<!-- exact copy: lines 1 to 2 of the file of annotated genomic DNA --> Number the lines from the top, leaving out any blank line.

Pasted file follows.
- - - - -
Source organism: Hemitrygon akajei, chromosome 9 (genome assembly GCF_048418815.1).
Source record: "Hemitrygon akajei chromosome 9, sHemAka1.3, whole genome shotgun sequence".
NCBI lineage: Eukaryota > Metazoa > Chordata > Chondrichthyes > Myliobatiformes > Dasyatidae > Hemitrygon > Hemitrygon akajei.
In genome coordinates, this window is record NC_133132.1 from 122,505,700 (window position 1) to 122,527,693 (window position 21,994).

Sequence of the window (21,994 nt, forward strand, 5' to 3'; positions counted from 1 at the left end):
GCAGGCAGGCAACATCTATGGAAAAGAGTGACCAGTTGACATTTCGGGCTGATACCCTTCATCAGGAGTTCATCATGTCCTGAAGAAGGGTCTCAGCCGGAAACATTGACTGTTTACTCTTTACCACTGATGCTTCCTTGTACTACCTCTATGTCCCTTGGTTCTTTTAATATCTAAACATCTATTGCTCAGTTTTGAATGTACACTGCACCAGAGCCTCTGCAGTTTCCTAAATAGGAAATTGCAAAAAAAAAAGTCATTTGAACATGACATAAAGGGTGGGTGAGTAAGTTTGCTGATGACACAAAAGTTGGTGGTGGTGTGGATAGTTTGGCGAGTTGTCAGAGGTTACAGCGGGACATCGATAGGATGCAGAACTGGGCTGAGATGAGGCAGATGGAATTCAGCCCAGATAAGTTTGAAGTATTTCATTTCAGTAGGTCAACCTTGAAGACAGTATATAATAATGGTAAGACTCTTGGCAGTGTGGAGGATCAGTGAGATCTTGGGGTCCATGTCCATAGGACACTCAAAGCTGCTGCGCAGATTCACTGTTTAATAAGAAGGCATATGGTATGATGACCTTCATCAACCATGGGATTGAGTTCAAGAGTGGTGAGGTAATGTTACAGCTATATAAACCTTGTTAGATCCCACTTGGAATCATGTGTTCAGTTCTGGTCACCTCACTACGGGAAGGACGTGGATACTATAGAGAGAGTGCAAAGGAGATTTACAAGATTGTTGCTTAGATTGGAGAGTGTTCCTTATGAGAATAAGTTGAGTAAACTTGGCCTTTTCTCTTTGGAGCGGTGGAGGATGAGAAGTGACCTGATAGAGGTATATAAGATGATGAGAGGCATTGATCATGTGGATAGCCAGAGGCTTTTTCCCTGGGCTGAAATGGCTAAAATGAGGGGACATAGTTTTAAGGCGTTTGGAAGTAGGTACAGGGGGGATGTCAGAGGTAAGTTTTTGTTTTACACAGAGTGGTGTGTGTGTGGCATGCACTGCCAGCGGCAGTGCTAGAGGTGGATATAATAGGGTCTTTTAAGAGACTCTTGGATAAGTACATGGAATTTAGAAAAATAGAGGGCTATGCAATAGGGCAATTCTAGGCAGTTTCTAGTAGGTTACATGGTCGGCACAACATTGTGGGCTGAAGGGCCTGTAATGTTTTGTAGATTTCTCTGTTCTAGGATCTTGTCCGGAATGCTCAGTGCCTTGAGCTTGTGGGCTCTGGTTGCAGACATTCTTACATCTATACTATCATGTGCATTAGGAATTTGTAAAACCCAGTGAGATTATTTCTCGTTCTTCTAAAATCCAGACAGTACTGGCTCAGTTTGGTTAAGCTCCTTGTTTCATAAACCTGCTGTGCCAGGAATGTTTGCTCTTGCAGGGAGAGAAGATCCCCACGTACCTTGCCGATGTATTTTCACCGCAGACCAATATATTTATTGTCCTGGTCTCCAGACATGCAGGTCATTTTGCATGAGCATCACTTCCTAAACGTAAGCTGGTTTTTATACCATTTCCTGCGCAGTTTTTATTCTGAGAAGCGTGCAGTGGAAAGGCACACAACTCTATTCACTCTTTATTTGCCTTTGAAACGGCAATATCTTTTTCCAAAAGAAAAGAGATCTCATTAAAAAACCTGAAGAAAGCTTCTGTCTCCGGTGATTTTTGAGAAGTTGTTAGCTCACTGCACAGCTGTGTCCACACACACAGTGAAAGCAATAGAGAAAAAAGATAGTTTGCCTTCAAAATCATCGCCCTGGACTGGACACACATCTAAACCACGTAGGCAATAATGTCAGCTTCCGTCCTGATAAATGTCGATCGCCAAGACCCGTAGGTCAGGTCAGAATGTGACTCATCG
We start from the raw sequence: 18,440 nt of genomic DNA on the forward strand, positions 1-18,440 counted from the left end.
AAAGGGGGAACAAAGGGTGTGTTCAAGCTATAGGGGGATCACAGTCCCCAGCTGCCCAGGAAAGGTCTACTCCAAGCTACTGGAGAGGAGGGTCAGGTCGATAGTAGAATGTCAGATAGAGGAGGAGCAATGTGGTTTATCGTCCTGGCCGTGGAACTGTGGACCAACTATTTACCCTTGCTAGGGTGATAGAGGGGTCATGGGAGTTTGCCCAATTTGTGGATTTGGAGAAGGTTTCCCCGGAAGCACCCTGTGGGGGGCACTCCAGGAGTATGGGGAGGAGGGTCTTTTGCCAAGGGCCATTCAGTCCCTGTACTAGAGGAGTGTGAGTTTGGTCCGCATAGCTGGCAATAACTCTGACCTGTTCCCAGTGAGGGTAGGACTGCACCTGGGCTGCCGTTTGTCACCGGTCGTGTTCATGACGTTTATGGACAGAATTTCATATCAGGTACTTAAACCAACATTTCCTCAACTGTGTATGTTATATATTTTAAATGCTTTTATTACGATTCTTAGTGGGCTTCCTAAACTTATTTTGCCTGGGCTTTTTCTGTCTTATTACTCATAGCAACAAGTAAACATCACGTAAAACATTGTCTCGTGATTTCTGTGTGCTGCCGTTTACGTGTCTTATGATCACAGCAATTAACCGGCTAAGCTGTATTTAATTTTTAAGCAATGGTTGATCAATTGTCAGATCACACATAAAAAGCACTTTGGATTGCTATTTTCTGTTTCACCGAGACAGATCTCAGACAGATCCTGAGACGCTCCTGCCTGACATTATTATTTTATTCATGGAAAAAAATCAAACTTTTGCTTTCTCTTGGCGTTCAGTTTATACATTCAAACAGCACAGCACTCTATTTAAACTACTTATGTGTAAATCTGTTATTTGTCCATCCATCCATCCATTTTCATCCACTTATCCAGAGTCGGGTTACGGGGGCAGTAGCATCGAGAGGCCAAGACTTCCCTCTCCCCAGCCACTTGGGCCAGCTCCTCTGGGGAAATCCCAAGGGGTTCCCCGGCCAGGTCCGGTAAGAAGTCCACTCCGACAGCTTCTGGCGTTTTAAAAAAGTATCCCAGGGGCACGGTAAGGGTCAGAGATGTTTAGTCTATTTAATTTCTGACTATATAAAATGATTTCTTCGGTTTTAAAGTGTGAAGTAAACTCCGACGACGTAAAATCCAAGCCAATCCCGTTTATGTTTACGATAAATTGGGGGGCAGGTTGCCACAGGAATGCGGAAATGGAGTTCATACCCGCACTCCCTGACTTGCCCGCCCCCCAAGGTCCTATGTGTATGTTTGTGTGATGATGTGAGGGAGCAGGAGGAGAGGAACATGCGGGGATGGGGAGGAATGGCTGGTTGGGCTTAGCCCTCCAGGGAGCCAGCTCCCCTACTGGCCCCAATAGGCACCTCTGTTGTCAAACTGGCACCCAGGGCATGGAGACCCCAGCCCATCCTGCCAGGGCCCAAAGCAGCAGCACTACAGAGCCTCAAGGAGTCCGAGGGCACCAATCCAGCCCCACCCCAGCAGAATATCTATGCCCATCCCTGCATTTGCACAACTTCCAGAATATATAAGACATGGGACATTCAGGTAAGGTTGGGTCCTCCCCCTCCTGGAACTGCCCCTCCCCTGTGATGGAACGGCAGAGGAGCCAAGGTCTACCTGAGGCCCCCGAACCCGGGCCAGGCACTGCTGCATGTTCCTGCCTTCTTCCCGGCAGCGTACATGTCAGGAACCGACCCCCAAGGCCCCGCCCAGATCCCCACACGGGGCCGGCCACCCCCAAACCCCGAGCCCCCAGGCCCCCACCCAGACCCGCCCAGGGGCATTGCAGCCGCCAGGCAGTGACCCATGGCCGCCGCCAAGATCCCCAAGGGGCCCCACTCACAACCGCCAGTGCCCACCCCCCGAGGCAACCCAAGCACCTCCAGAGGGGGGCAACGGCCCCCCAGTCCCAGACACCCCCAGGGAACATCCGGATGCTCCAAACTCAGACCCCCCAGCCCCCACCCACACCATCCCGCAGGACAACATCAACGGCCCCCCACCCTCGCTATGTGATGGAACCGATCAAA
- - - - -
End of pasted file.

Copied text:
Source organism: Hemitrygon akajei, chromosome 9 (genome assembly GCF_048418815.1).
Source record: "Hemitrygon akajei chromosome 9, sHemAka1.3, whole genome shotgun sequence".